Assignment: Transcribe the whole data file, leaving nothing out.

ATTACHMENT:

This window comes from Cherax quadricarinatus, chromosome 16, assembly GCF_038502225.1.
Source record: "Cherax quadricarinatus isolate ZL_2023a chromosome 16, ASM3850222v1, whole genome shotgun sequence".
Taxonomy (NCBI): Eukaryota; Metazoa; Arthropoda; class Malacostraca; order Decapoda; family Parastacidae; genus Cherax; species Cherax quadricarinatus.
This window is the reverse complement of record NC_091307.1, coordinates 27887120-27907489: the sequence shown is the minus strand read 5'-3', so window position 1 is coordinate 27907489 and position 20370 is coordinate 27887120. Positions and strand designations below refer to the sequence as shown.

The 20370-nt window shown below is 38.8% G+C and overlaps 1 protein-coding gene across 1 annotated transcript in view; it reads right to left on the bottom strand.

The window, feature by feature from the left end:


This window comes from Cherax quadricarinatus, chromosome 16, assembly GCF_038502225.1.
Source record: "Cherax quadricarinatus isolate ZL_2023a chromosome 16, ASM3850222v1, whole genome shotgun sequence".
Taxonomy (NCBI): Eukaryota; Metazoa; Arthropoda; class Malacostraca; order Decapoda; family Parastacidae; genus Cherax; species Cherax quadricarinatus.
This window is the reverse complement of record NC_091307.1, coordinates 27887120-27907489: the sequence shown is the minus strand read 5'-3', so window position 1 is coordinate 27907489 and position 20370 is coordinate 27887120. Positions and strand designations below refer to the sequence as shown.

The 20370-nt window shown below is 38.8% G+C and overlaps 1 protein-coding gene across 1 annotated transcript in view; it reads right to left on the bottom strand.

The window, feature by feature from the left end: